potassium chloride

The Columbia Encyclopedia, 6th ed.

potassium chloride

potassium chloride, chemical compound, KCl, a colorless or white, cubic, crystalline compound that closely resembles common salt (sodium chloride). It is soluble in water, alcohol, and alkalies. Potassium chloride occurs pure in nature as the mineral sylvite and is found combined in many minerals and in brines and ocean water. It is recovered (with other compounds) from the brine of Searles Lake in California. It is produced from sylvinite, a sodium chloride–potassium chloride mineral that is mined extensively near Carlsbad, N.Mex., and it is refined by fractional crystallization and by a flotation process. It is also recovered from lake brines in Utah and from ores in Saskatchewan, Canada. The chief use of potassium chloride is in the production of fertilizers; it is also used in chemical manufacture. For agricultural use it is often called muriate of potash; the concentration of potassium chloride in muriate of potash is expressed as a corresponding concentration of potassium oxide (K2O), i.e., the concentration of potassium oxide that there would be if the potassium were present as its oxide instead of as its chloride. Thus, muriate of potash that contains (typically) 80% or 97% KCl by weight is said to contain 50% or 60% K2O, respectively. Manure salts contain some potassium chloride.

Notes for this article

Add a new note
If you are trying to select text to create highlights or citations, remember that you must now click or tap on the first word, and then click or tap on the last word.
One moment ...
Default project is now your active project.
Project items

Items saved from this article

This article has been saved
Highlights (0)
Some of your highlights are legacy items.

Highlights saved before July 30, 2012 will not be displayed on their respective source pages.

You can easily re-create the highlights by opening the book page or article, selecting the text, and clicking “Highlight.”

Citations (0)
Some of your citations are legacy items.

Any citation created before July 30, 2012 will labeled as a “Cited page.” New citations will be saved as cited passages, pages or articles.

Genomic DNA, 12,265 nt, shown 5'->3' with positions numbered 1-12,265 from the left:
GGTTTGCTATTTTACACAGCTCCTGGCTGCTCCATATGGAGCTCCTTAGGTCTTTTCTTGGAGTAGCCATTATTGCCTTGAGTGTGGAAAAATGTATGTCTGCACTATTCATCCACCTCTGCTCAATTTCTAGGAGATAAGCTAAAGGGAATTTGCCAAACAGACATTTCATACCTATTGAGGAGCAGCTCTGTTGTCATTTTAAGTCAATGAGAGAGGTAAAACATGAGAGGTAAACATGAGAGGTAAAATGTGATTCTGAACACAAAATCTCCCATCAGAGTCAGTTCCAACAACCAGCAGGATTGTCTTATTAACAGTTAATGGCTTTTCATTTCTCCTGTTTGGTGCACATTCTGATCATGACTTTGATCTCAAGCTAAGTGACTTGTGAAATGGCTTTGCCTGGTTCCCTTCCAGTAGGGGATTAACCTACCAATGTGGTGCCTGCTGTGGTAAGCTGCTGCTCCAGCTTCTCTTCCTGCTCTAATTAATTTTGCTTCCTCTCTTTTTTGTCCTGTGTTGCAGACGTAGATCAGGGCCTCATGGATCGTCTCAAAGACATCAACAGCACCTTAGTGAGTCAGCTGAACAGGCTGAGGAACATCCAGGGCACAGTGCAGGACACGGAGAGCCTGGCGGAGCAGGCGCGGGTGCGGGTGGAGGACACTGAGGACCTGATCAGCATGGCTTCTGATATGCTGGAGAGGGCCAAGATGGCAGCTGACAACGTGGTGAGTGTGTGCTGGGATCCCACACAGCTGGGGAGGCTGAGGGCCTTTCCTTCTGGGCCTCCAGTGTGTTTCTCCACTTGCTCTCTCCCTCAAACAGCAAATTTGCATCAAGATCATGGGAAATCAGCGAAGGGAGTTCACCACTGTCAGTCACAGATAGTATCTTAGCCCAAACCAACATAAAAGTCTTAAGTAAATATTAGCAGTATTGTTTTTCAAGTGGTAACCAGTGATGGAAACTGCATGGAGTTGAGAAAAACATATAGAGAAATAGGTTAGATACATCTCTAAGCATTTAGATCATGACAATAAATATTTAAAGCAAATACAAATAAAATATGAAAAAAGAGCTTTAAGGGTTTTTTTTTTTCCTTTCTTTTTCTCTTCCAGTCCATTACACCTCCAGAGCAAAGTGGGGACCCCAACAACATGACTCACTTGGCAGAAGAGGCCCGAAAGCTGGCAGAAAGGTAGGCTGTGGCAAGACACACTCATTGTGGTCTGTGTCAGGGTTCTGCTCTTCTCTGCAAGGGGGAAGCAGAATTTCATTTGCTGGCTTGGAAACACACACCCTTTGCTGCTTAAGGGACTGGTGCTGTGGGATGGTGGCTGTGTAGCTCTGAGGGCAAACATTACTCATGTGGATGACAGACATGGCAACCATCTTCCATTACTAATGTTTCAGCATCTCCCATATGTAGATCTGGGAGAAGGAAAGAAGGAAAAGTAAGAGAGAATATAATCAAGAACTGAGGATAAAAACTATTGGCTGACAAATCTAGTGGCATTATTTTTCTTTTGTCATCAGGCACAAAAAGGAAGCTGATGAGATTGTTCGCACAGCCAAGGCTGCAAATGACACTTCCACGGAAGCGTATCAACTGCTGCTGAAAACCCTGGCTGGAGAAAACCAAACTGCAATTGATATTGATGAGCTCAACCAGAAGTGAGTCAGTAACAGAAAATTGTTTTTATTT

We also added the ability to view new citations from your projects or the book or article where you created them.

Notes (0)
Bookmarks (0)

You have no saved items from this article

Project items include:
  • Saved book/article
  • Highlights
  • Quotes/citations
  • Notes
  • Bookmarks
Notes
Cite this article

Cited article

Style
Citations are available only to our active members.
Sign up now to cite pages or passages in MLA, APA and Chicago citation styles.

(Einhorn, 1992, p. 25)

(Einhorn 25)

1

1. Lois J. Einhorn, Abraham Lincoln, the Orator: Penetrating the Lincoln Legend (Westport, CT: Greenwood Press, 1992), 25, http://www.questia.com/read/27419298.

Cited article

potassium chloride
Settings

Settings

Typeface
Text size Smaller Larger Reset View mode
Search within

Search within this article

Look up

Look up a word

  • Dictionary
  • Thesaurus
Please submit a word or phrase above.
Print this page

Print this page

Why can't I print more than one page at a time?

Full screen

matching results for page

Cited passage

Style
Citations are available only to our active members.
Sign up now to cite pages or passages in MLA, APA and Chicago citation styles.

"Portraying himself as an honest, ordinary person helped Lincoln identify with his audiences." (Einhorn, 1992, p. 25).

"Portraying himself as an honest, ordinary person helped Lincoln identify with his audiences." (Einhorn 25)

"Portraying himself as an honest, ordinary person helped Lincoln identify with his audiences."1

1. Lois J. Einhorn, Abraham Lincoln, the Orator: Penetrating the Lincoln Legend (Westport, CT: Greenwood Press, 1992), 25, http://www.questia.com/read/27419298.

Cited passage

Thanks for trying Questia!

Please continue trying out our research tools, but please note, full functionality is available only to our active members.

Your work will be lost once you leave this Web page.

For full access in an ad-free environment, sign up now for a FREE, 1-day trial.

Already a member? Log in now.